Sir John Lowther, 1st Baronet, of Lowther

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Sir John Lowther, 1st Baronet (20 February 1605 – 30 November 1675) was an English lawyer, landowner, and politician who sat in the House of Commons for Westmorland in 1628 and in 1660. He took no great part in the English Civil Wars.


Lowther was the eldest son of Sir John Lowther of Lowther Hall and his wife Eleanor Fleming, daughter of Wiliam Fleming of Rydal. He attended the Inner Temple in 1621 and was called to the bar in 1630.[1]

In 1628, Lowther was elected Member of Parliament for Westmorland, together with his father and sat until 1629 when King Charles decided to rule without parliament for eleven years. In 1636, he became recorder of Kendal. He was created a baronet in the Baronetage of Nova Scotia in around 1638. He stood for election to both Parliaments of 1640, but was defeated on each occasion by Sir Philip Musgrave.[1]

Lowther was a commissioner of array for Cumberland and Westmorland in 1642. He was commissioned a colonel by the Royalists during the Civil War and was Governor of Brougham Castle until 1644. However, he claimed not to have borne arms against the Parliamentarians and took the Covenant when their forces approached. He was recommended to continue as a justice of the peace for Westmorland (having sat on the bench since 1641) and was fined on relatively favourable terms. He did not continue as a justice or in the recordership of Kendal after 1648, during the Interregnum.[1]

After the Restoration, he held several county offices in the North, appearing in the commissions of the peace for Cumberland, Westmorland, and the North Riding of Yorkshire and receiving a deputy lieutenancy in Cumberland. From 1661 to 1662 he was Sheriff of Cumberland. He was elected MP for Westmorland again in 1660 in the Convention Parliament, he and Sir Thomas Wharton defeating Thomas Burton. Moderately active during the Parliament, his one recorded speech was to oppose Charles Howard's bill for curbing the moss troopers, preferring older methods of keeping peace on the border. He did not again stand for Parliament, but returned to his activities in the North, where he actively expanded his estates (often at the expense of his neighbours) and prosecuted Quakers.[1]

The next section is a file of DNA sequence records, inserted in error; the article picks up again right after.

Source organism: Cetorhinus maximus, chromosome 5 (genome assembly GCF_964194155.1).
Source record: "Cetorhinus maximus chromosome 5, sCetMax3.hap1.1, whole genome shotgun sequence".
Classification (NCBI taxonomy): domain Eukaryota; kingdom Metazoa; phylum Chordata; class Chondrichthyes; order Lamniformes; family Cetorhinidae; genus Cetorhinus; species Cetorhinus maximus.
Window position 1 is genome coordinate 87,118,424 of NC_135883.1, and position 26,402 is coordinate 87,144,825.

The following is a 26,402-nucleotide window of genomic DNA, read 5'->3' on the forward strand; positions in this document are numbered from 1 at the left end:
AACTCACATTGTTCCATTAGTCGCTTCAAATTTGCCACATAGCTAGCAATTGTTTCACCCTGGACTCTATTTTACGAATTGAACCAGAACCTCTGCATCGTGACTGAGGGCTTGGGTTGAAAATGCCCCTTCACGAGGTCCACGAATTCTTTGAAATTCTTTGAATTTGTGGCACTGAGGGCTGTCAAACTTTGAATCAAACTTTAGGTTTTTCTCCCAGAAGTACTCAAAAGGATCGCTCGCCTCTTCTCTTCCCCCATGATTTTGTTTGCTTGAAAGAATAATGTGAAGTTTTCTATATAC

He had a reputation for being grasping and unscrupulous in his business dealings. The writer Alice Thornton, a sister of his son-in-law Christopher Wandesford, accused him of persuading her brother to attempt to cheat her and their mother out of the legacies due to them under the will of her father, the Lord Deputy of Ireland, thereby causing a long and bitter family lawsuit.[2]


Lowther married twice. By his first marriage to Mary Fletcher, he had ten children:

By his second marriage to Elizabeth Hare, he had four children:

  • Ralph Lowther (b. 3 July 1655), married Mary Lawson and had issue
  • William Lowther (b. 27 April 1659, married Elizabeth Rawlinson
  • Robert Lowther (b. 17 February 1662), unmarried
  • Margaret Lowther (b. 27 April 1650), married Sir John Aubrey, 2nd Baronet

His eldest son John predeceased him, and he was succeeded in the baronetcy by his grandson. He left an estate worth about £80,000.[1]


  1. ^ a b c d e "Lowther, Sir John I (1606–75), of Lowther Hall, Westmld". History of Parliament Online. Retrieved 5 September 2011.
  2. ^ Osborough, W. N. "Wills that go missing- the quest for the lost will of Christopher Wandesford, Lord Deputy of Ireland" published in Reflections on Law and History Four Courts Press Dublin 2006 pp.8-16
Parliament of England
Preceded by Member of Parliament for Westmorland
With: Sir John Lowther
Parliament suspended until 1640
Unknown Member of Parliament for Westmorland
With: Sir Thomas Wharton
Succeeded by
Baronetage of Nova Scotia
New title Baronet
(of Lowther)
Succeeded by